The past year has been far more painful than I imagined. It’s changed me, in deep and hard-to-explain ways. Difficulty and trauma do that, I know. I’m no different than many of you who have endured your own brand of grief or pain or loss. For each hardship endured, a lesson is learned. Often more than one. This time, the lesson that rings louder in my ears than all the others is this one:
There is something sacred about choosing to suffer with one another.
Not cheering from a distance. Not making vague promises of prayer or sending positive vibes. Not waving or smiling or offering up a “I hope it all works out okay for you!” Instead, slowing down. Sharing it.
To be truly invested in relationship with one another—the kind of intimate togetherness that pedals in unison and sticks together—is to refuse the safety of distance. Or disconnection. It’s not allowing one of the group to be alone at the side of the road, left behind. Instead, it watches for those whose legs can no longer keep up. Togetherness slows down, stops, and says:
“I’m here. And I’m not going anywhere without you.”
It’s taken a year of suffering for me to see how often I’ve pedaled right past the pain of others. It’s embarrassing to admit. How many tears have I ignored? How many wounds have I neglected to see? I didn’t mean to, of course. I never set out to bubble myself against the heartache of others. But I’ve done it just the same. Enamored with my life, addicted to the feel of the wind on my face and warmth of sun on my skin, I stopped noticing those who could no longer fly.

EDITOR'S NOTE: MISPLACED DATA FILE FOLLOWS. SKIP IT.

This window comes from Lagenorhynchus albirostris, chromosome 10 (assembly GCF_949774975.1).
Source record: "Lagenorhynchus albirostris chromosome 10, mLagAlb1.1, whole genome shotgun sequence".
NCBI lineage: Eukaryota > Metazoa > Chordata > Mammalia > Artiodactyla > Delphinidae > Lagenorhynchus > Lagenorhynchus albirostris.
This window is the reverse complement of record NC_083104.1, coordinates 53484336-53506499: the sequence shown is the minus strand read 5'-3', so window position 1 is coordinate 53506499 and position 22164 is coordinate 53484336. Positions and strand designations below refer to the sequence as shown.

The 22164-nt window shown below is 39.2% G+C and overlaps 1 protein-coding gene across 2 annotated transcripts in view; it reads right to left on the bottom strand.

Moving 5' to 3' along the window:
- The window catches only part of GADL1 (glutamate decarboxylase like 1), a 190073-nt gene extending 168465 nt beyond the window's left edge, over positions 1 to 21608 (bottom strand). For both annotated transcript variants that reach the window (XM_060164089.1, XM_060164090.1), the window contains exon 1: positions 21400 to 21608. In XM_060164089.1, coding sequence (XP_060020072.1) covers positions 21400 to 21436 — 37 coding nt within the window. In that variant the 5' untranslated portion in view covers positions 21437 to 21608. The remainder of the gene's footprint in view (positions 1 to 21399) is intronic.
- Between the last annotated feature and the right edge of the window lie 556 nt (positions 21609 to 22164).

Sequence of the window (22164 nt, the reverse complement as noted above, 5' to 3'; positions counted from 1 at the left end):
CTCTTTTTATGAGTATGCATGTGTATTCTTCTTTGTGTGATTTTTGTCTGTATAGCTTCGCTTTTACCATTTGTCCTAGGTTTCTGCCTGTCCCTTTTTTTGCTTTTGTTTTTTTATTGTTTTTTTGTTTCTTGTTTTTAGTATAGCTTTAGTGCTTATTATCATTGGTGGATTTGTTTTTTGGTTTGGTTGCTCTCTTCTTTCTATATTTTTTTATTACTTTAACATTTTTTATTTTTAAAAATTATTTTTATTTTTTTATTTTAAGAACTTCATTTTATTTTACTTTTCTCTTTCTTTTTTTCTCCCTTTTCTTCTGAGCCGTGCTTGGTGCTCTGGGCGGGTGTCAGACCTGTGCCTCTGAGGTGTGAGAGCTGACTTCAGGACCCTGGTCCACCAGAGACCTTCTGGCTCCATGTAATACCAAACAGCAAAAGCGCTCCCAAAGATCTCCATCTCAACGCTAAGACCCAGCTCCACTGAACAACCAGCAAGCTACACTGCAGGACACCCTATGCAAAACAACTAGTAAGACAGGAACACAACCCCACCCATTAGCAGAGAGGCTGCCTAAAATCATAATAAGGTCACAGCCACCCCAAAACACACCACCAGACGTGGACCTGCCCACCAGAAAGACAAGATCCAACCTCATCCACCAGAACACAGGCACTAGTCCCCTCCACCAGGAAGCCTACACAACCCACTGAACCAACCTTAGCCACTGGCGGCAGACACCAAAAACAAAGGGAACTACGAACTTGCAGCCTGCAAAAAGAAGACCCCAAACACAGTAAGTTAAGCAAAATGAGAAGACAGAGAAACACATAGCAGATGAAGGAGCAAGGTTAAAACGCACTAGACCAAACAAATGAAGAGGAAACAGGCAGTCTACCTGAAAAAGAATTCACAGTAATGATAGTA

Until I was the one at the side of the road.
You and I, we have great intentions. I know this. We don’t set out to leave anyone in our dust. We aren’t trying to live blind. But it isn’t easy to slow down enough to step into another’s pain, to help carry their grief and share their sadness. It isn’t easy to give up the feel of flight in order to stop and suffer at the side of the road with another.
And yet, I’m learning that to live at arm’s length from the needs of those around us is to miss something sacred. When we move so quickly that we fail to see the faces and stories and needs all around us, we miss the most important gift we’ve been given all along:
The sweetness of togetherness.
How important is togetherness to you? Who needs that from you today?
Michele – this is such a beautiful post! It portrays so perfectly the sacredness of friendship that sticks with you through even the suffering. And it describes so well what it feels like to be suffering differently from others… To feel like the only one who is “sick” or in any kind of pain (emotionally, spiritually, physically). It is so isolating. And you are right! Those who stick with you authentically through it all have no idea what a salve they are to or wounds and aloneness. I love this. Thanks for posting!